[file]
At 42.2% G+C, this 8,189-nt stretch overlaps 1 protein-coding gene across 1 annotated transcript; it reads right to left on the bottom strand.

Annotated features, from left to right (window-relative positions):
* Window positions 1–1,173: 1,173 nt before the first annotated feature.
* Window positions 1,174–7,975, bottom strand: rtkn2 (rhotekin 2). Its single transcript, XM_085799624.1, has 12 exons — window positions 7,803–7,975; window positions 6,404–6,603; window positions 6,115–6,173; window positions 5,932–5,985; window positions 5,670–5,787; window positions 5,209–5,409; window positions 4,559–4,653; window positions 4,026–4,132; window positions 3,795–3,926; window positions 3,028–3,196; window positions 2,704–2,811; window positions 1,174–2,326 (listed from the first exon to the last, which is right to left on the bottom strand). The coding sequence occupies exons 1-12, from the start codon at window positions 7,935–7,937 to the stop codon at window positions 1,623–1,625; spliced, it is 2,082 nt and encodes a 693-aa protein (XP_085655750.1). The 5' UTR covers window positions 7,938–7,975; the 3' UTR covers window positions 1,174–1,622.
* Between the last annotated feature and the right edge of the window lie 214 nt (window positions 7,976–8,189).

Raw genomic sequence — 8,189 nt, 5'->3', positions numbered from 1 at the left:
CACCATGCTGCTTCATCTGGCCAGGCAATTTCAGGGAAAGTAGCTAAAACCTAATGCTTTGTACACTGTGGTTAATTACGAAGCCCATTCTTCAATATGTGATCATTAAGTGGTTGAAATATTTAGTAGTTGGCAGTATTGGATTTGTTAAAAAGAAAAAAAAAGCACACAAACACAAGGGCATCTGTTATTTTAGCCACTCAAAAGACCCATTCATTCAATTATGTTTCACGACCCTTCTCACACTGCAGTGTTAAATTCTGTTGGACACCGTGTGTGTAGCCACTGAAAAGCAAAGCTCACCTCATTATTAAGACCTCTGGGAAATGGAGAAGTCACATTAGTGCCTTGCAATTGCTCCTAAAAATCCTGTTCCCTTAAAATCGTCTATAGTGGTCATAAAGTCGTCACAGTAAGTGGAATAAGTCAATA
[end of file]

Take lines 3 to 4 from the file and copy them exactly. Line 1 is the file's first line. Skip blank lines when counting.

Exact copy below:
* Window positions 1–1,173: 1,173 nt before the first annotated feature.
* Window positions 1,174–7,975, bottom strand: rtkn2 (rhotekin 2). Its single transcript, XM_085799624.1, has 12 exons — window positions 7,803–7,975; window positions 6,404–6,603; window positions 6,115–6,173; window positions 5,932–5,985; window positions 5,670–5,787; window positions 5,209–5,409; window positions 4,559–4,653; window positions 4,026–4,132; window positions 3,795–3,926; window positions 3,028–3,196; window positions 2,704–2,811; window positions 1,174–2,326 (listed from the first exon to the last, which is right to left on the bottom strand). The coding sequence occupies exons 1-12, from the start codon at window positions 7,935–7,937 to the stop codon at window positions 1,623–1,625; spliced, it is 2,082 nt and encodes a 693-aa protein (XP_085655750.1). The 5' UTR covers window positions 7,938–7,975; the 3' UTR covers window positions 1,174–1,622.